muss

[muhs]
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verb (used with object)
  1. to put into disorder; make messy; rumple (often followed by up).

Origin of muss

1820–30; perhaps blend of mess and fuss

Synonyms for muss

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Dictionary.com Unabridged Based on the Random House Unabridged Dictionary, © Random House, Inc. 2018


Examples from the Web for muss

Contemporary Examples of muss

  • Not a lot of fuss and muss here, just good taste and great songs.

    The Daily Beast logo
    The Best Music Blogs

    Howard Wolfson

    January 26, 2014

Historical Examples of muss

  • For one thing Fred sha'n't get into that kind of muss if I can save him from it.

    The Spenders

    Harry Leon Wilson

  • Even to keep an open mind himself to all the muss and mummery of the Church!

  • It was some jay that stirred up all the muss, howlin' for his coin that he thought he'd lost.

    Torchy

    Sewell Ford

  • It will muss up reception some, but it will probably be better than direct, at that.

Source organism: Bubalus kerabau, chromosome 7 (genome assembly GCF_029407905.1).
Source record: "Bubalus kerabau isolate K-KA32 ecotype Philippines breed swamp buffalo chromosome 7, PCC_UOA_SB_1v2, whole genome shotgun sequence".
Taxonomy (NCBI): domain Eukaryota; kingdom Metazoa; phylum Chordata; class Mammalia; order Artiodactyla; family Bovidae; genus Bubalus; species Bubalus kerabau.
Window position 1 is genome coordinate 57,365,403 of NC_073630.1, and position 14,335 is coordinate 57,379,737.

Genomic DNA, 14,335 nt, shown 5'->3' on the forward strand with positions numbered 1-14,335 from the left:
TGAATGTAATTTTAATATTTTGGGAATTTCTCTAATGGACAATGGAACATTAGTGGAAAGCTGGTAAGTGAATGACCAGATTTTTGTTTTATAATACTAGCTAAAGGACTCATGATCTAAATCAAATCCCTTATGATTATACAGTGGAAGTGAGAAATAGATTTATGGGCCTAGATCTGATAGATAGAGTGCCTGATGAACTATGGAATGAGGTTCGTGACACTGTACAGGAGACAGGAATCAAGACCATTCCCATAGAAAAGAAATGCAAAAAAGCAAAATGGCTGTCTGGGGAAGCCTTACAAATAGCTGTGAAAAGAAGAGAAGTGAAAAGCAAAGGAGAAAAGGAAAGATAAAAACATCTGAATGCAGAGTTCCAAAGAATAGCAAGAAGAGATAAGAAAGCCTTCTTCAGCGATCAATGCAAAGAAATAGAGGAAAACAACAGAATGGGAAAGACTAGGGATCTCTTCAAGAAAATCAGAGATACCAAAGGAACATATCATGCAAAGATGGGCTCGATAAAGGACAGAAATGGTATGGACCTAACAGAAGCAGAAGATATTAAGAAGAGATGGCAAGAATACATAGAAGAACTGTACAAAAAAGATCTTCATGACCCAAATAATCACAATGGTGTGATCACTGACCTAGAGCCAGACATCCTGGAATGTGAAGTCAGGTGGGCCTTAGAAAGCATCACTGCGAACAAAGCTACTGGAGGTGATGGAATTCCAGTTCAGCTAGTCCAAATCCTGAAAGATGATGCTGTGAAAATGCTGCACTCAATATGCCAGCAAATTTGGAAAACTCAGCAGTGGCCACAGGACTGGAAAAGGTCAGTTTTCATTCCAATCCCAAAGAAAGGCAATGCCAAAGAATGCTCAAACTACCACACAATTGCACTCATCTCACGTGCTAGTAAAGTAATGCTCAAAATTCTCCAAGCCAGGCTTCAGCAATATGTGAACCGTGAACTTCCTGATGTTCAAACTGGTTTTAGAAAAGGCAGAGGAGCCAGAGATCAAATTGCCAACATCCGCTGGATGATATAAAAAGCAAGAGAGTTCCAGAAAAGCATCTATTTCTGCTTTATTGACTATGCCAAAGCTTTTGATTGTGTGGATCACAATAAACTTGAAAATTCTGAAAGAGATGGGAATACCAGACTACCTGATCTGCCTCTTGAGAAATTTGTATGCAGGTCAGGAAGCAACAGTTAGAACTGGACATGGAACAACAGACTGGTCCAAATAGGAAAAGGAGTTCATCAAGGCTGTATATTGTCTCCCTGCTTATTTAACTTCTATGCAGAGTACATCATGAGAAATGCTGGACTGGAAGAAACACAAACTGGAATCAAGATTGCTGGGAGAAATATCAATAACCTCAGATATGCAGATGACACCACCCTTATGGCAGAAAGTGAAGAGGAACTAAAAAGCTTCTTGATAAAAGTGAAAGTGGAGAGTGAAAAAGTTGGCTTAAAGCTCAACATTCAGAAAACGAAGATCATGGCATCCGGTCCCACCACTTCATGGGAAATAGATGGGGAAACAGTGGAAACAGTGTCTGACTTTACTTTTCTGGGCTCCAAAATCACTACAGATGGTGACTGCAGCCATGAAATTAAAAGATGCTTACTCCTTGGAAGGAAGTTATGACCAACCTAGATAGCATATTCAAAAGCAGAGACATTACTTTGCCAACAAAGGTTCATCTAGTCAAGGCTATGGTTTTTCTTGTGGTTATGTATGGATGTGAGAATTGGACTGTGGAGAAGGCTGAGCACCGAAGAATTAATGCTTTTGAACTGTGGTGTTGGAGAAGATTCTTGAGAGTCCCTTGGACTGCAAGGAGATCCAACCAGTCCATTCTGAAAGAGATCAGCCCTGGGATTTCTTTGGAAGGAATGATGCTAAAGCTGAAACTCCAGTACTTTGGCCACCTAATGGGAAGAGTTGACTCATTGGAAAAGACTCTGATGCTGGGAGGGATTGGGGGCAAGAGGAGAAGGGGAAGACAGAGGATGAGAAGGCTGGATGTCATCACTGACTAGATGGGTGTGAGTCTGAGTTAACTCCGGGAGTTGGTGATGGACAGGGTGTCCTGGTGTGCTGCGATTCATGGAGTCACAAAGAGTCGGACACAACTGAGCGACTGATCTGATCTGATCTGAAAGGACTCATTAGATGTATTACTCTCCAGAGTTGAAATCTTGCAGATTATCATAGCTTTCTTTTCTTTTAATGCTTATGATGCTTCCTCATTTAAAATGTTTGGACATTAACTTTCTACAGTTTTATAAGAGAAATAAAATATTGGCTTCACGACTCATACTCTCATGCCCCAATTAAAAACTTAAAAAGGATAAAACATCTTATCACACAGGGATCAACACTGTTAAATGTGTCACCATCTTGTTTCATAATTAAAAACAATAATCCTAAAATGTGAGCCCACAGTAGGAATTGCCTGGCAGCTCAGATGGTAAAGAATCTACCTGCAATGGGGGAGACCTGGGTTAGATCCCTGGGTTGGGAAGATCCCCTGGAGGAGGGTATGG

Spacehounds of IPC

    Edward Elmer Smith

  • "It'll be a relief for most folks not to have the muss and the clutter," said Ellen's mother.

    Christmas

    Zona Gale


British Dictionary definitions for muss

muss

verb
  1. (tr often foll by up) to make untidy; rumple
noun
  1. a state of disorder; muddle

Word Origin for muss

C19: probably a blend of mess + fuss
Collins English Dictionary - Complete & Unabridged 2012 Digital Edition © William Collins Sons & Co. Ltd. 1979, 1986 © HarperCollins Publishers 1998, 2000, 2003, 2005, 2006, 2007, 2009, 2012

Word Origin and History for muss
v.

"to make untidy," 1837, probably a variant of mess in its sense of "disorder." Earlier (1830) as a noun meaning "disturbance." Related: Mussed; mussing.

Online Etymology Dictionary, © 2010 Douglas Harper